Monday, October 24, 2016

How to get cigarette smell out of paintings

Oh, hi!

Some time back I told you about my plan to change our drab bedroom. Well, I'm not done yet, but getting there.

One thing I wanted to add was some art, but I wasn't sure exactly what I wanted. A nice print of something I loved? Something original and cool? Or something vintage and cool? I felt pretty open about it, but I didn't want to spend much money, and I wanted it to suit the space.

After browsing eBay for weeks, I settled on two vintage/weird paintings of dancers.


I love the naive style, and the deep colors, and the gold frames, and they felt like they both suited our own vintage style. Ad for $32, they were certainly the right price!

If you follow me on Instagram, you know what happened: when they arrived they STANK like cigarettes. Like, stank beyond anything I have ever experienced. As soon as I opened the box, the smell hit me like a truck. It was disgusting. Worse than disgusting. Those of you who know me know that I have certainly enjoyed a cigarette or two (or 2,000) in my day (though happy to say haven't had a puff in 4 years) - but these smelled as though they had been locked in an airless room for 40 years with a 3-pack-a-day smoker.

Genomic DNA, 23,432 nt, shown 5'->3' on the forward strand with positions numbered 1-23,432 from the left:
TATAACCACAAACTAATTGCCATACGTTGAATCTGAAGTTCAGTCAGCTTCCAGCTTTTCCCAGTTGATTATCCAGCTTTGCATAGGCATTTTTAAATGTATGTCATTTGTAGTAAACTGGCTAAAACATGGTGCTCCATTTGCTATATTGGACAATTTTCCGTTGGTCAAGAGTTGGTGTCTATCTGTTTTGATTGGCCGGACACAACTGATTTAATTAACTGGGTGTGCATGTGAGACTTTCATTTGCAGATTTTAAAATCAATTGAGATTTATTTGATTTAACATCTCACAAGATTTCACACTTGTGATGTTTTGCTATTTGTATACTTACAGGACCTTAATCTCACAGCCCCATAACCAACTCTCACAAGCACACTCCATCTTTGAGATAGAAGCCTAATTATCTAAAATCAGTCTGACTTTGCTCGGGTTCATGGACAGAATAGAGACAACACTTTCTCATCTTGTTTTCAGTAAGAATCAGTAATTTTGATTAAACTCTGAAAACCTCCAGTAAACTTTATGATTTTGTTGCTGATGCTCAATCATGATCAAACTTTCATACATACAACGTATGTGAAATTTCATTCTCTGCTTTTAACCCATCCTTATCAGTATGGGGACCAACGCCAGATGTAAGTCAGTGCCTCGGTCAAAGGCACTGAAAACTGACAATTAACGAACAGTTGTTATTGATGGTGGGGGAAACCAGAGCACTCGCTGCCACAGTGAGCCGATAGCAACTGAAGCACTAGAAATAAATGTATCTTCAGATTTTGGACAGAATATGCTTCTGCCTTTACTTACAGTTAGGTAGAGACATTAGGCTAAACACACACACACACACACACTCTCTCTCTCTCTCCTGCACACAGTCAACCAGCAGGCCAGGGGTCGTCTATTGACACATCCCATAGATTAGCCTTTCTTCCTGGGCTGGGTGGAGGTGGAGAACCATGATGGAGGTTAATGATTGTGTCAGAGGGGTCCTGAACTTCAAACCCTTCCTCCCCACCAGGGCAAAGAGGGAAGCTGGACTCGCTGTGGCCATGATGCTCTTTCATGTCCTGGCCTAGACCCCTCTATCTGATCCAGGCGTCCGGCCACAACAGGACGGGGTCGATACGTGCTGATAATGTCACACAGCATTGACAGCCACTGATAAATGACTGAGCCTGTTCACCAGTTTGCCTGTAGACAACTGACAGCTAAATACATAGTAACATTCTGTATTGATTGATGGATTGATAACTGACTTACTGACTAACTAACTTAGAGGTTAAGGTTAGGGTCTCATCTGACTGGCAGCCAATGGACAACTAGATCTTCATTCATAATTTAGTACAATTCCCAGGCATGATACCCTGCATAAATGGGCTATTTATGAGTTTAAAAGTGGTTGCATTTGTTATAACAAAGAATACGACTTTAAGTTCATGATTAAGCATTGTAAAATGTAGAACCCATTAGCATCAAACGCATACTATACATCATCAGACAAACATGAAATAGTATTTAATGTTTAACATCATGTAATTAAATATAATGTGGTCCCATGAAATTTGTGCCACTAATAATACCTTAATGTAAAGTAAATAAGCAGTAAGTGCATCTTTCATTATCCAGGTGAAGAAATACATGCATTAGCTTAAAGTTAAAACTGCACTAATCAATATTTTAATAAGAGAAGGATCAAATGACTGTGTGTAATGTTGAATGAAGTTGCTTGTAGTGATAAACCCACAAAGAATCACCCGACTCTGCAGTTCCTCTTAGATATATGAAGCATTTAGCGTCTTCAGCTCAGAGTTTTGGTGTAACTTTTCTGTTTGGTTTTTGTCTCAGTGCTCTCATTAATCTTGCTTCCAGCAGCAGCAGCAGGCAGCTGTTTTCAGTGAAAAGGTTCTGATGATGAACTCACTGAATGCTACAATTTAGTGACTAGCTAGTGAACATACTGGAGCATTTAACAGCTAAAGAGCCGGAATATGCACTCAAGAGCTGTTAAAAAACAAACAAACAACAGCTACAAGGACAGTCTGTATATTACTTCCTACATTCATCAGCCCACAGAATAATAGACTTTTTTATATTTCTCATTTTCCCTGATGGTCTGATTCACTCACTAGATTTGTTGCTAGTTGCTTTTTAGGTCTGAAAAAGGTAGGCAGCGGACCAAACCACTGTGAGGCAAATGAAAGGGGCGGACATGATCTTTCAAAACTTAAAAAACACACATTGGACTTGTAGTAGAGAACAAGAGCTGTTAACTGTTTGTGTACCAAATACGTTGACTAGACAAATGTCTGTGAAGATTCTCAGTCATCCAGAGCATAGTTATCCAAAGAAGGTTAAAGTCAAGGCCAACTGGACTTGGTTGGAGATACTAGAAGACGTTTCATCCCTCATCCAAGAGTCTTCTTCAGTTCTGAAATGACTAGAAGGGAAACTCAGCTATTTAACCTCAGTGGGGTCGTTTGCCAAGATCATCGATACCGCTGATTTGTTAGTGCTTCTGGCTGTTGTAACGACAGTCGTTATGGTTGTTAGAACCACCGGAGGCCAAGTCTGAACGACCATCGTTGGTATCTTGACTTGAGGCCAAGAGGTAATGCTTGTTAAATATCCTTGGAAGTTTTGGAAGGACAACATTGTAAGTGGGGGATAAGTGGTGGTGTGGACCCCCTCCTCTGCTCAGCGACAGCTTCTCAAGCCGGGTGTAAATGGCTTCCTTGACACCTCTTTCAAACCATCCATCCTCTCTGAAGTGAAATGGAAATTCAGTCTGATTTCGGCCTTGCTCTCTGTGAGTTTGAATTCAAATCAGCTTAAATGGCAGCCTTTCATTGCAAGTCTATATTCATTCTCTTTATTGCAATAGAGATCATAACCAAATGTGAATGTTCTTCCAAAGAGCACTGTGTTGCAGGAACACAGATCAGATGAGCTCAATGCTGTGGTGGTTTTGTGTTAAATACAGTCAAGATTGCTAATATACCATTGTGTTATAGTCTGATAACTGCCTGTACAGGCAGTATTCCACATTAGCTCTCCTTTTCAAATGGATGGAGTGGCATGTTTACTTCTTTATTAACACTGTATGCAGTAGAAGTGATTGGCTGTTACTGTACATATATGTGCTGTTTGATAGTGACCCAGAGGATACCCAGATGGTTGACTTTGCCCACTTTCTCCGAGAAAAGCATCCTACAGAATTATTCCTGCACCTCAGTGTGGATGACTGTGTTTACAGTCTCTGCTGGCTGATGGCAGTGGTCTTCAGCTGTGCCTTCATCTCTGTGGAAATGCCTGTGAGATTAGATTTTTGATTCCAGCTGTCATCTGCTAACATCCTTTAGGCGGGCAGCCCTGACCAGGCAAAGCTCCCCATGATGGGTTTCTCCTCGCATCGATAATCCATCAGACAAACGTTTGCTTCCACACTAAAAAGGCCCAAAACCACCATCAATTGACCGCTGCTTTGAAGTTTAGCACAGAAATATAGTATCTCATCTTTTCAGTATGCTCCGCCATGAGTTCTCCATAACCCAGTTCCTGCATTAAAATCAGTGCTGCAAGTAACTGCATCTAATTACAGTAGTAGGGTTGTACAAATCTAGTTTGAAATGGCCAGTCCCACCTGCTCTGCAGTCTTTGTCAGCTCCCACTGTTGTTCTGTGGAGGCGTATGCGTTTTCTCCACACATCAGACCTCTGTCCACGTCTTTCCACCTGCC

The seller said they had come from and estate sale in Kentucky, and said "pet and smoke status unknown". I believe, however, that if the seller has a nose that probably the smoke status was known, but I digress.

For $32 I could have given up, thrown them out and moved on. But still, I liked these. I wanted to keep them, so I gave it a shot.

Here's how I cleaned them.

First, I used some gentle dish soap and warm water to clean the layers of nicotine off. Again, because they were only $32, I was willing to damage them - but from what I read on the internet, soap and water are ok to use gently on paintings (though if you're looking to clean your Renoirs and Picassos - take it to a pro).

The soap did a decent job on the nicotine stains, but the stank persisted. So, I took a lavender sachet and put the painting in an air-tight garbage bag for a week. This didn't work - it didn't absorb the smell, it only added lavender to the cigarette stank.

So, I did some more research into what ABSORBS smells, and settled on drying dryer sheets. So, I put the two paintings back in the air-tight garbage bag with a few sheets of Mrs. Meyer's Clean Day Dryer Sheets - Lemon Verbena scent for about a week to ten days. And guess what! It worked! They absorbed the bad smell, and added a lighter, more tolerable smell.

And now those two pics happily hang in our bedroom, and still smell like Lemon Verbena dryer sheets.

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